The historic summit between President Donald Trump and North Korean leader Kim Jong-un in Singapore June 12 lowered risk of another Korean War, leading many in the United States and in Asia to release a collective sigh of relief. Even a reduction in risk on the Korean Peninsula, though, does not significantly reduce the external challenges confronting Taiwan. The game board of strategic competition in Asia is shifting.
The first major shift is the discontinuity in American foreign policy. As my Brookings colleague Bob Kagan recently argued, United States foreign policy under President Trump is departing from the bipartisan approach that Washington had pursued since the end of World War II. President Trump is now implementing ideas he has nurtured for over 30 years and that he championed during the 2016 election. These include his beliefs that free trade has enabled countries to take advantage of the United States and that allies and security partners too often free-ride on America’s generosity.
As the breakdown at the June G7 meeting in Canada highlighted, President Trump is not interested in continuing the implicit bargain between the United States and its partners whereby the United States provides security and market access as a price for supporting allies’ progress. To President Trump and many of his supporters, such a bargain is not a bargain at all, but rather an unfair imposition on Americans to protect and promote the prosperity of others at the expense of the United States. To remedy the situation and put “America first,” President Trump has signaled his determination to reduce America’s overseas entanglements, push back the tides of globalization, promote more reciprocal access for trade and investment, and strengthen America’s borders.
For President Trump, American strength is measured largely by the size of its economy and the power of its military, not by the attraction of America’s ideals or by its ability to summon collective action in confronting common challenges. Trump seems unapologetic in his belief that there are no permanent allies or adversaries, but rather an ever-shifting constellation of relationships depending upon circumstances.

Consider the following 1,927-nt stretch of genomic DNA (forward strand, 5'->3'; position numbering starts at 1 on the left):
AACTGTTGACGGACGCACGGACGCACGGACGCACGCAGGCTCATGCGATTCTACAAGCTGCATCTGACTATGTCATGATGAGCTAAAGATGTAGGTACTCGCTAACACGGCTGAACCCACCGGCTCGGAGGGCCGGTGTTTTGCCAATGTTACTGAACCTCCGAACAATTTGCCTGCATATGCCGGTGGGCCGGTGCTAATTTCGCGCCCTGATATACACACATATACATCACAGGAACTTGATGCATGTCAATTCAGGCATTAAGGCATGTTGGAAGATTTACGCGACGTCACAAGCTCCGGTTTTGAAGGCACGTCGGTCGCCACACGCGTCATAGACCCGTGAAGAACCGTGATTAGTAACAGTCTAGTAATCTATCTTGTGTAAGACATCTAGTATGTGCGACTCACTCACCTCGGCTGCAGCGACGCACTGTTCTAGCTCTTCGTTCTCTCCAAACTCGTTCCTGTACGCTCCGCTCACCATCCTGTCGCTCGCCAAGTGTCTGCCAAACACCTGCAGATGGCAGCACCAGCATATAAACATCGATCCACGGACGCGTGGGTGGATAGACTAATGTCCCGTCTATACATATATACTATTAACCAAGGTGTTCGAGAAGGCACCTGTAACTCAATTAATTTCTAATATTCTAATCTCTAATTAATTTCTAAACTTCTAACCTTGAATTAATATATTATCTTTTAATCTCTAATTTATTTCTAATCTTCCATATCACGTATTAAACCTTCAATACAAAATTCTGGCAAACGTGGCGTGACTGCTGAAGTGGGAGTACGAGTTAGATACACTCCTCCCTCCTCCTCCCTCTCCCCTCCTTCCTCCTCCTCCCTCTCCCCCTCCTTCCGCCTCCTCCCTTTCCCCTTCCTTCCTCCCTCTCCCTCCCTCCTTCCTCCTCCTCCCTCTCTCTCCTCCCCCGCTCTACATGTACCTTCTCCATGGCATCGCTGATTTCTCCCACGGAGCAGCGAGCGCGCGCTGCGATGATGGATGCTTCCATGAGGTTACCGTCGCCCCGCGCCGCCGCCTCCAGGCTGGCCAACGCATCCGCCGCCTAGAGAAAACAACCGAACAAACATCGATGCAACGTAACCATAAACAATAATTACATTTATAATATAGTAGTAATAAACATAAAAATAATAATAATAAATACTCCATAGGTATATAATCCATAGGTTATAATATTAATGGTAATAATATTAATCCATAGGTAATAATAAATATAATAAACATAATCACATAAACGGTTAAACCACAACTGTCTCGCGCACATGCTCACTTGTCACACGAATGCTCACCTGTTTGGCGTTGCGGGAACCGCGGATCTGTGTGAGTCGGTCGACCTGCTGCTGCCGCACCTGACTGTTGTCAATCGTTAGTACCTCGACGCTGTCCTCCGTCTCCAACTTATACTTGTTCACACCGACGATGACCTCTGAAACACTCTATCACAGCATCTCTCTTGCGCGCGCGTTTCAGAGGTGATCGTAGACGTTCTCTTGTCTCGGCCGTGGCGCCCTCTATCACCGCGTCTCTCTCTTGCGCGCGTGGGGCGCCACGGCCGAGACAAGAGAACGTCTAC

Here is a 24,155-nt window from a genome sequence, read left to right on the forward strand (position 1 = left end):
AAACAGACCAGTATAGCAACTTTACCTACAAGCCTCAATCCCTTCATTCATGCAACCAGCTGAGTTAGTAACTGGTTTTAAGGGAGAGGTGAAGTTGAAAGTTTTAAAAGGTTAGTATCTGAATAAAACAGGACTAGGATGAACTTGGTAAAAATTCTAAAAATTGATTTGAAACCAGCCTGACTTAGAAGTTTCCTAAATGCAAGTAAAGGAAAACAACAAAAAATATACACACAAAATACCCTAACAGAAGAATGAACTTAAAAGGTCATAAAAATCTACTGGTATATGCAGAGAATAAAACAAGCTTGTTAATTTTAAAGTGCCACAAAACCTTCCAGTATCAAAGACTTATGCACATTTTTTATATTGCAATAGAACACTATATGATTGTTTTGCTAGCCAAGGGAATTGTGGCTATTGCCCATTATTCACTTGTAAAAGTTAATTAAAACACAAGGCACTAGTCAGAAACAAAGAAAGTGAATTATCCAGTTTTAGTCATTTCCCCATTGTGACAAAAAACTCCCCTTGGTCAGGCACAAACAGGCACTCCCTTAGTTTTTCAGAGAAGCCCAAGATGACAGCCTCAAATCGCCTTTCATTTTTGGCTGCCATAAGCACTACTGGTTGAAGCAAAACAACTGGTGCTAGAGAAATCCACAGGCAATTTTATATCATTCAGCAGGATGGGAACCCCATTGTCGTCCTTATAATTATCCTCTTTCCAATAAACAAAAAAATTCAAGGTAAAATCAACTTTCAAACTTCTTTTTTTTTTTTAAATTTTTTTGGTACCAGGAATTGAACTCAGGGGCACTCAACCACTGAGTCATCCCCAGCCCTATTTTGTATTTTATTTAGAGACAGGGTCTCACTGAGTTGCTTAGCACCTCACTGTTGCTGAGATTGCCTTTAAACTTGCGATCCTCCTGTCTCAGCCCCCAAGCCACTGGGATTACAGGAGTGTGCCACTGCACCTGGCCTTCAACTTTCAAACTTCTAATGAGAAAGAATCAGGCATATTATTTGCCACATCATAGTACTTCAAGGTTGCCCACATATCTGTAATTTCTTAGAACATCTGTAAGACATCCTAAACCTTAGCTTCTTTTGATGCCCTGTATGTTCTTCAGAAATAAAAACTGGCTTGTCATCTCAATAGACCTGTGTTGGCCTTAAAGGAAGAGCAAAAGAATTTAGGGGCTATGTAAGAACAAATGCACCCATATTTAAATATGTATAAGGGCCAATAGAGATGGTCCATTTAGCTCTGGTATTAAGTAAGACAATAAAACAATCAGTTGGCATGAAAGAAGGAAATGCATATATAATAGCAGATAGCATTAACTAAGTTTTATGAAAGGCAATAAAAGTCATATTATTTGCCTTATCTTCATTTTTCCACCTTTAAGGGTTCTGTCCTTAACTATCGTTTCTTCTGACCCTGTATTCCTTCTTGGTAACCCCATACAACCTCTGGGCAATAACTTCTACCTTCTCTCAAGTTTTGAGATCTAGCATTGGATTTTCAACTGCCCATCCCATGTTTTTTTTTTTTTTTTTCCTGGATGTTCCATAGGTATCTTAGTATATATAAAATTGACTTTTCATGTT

Meanwhile, Beijing has grown both more aggressive in applying pressure on Taiwan, and more sensitive to efforts by Washington to show its support for Taiwan. Beijing has increased PLA military operations around Taiwan, intensified efforts to penetrate Taiwan’s political system through cyber and other means, expanded efforts to shrink Taiwan’s international space, elevated Taiwan as an issue in the US-China relationship, and become more brazen in seeking to compel countries and companies to accept Beijing’s interpretation of Taiwan’s status, including in the nomenclature they use to refer to Taiwan.
Viewing Beijing’s expanding pressure on Taiwan as needing to be checked, the White House recently chose to push back on Beijing’s demand that overseas airlines refer to Taiwan as a part of China in their drop-down menus on their Web sites. The White House described such demands as “Orwellian nonsense.” While many in Washington cheered the move as an overdue corrective to Beijing’s increasing overreach, some in Beijing misrepresented the US position by interpreting the White House’s reaction as picking at President Richard Nixon’s acknowledgment in the 1972 Shanghai Communique that there is but one China and Taiwan is a part of China. Some in Beijing also viewed the Taiwan Travel Act in a similar light, interpreting it as a step by Washington to blur the unofficial nature of relations between the people of the United States and Taiwan, and instead give the relationship a greater resemblance to state-to-state relations.
To be clear, neither Washington nor Taipei have conducted their unofficial relations with each other in recent months in ways that deviate from longstanding practice. President Trump and members of his administration have reaffirmed the United States commitment to the “one China policy” based on the Taiwan Relations Act and the three US-PRC joint communiques. And President Tsai Ing-wen (蔡英文) has been steadfastly committed to maintaining the cross-strait status quo, even at the expense of frustrating some of her supporters, who have criticized her reluctance to push back more firmly against pressure from the mainland.
The key point is that Beijing is becoming both more touchy and more assertive toward Taiwan at the same time as the United States is putting “America first” in its pursuit of foreign policy objectives. “America first” does not mean Taiwan alone. Taiwan still enjoys deep support throughout the United States government and on a bipartisan basis in the Congress. But it does mean that Taiwan’s strategic environment is evolving, and that Taiwan will need to remain proactive. Taiwan does not have the luxury of being able to be inwardly focused or inattentive to the concerns of its closest friends, including the United States. Rather, Taiwan needs to operate with a sense of urgency. The more Taiwan can strengthen its ability to defend itself; deepen its relations with like-minded partners; show its unwavering willingness to meet Beijing halfway in managing cross-strait relations; unlock the talents of its people; and improve its ability to attract capital, talent, and technology from around the world, the better Taiwan will be able to navigate the shifting strategic currents to position itself for the future.
Ryan Hass is a David M. Rubenstein Fellow in the Foreign Policy program at Brookings, where he holds a joint appointment to the John L. Thornton China Center and the Center for East Asia Policy Studies.
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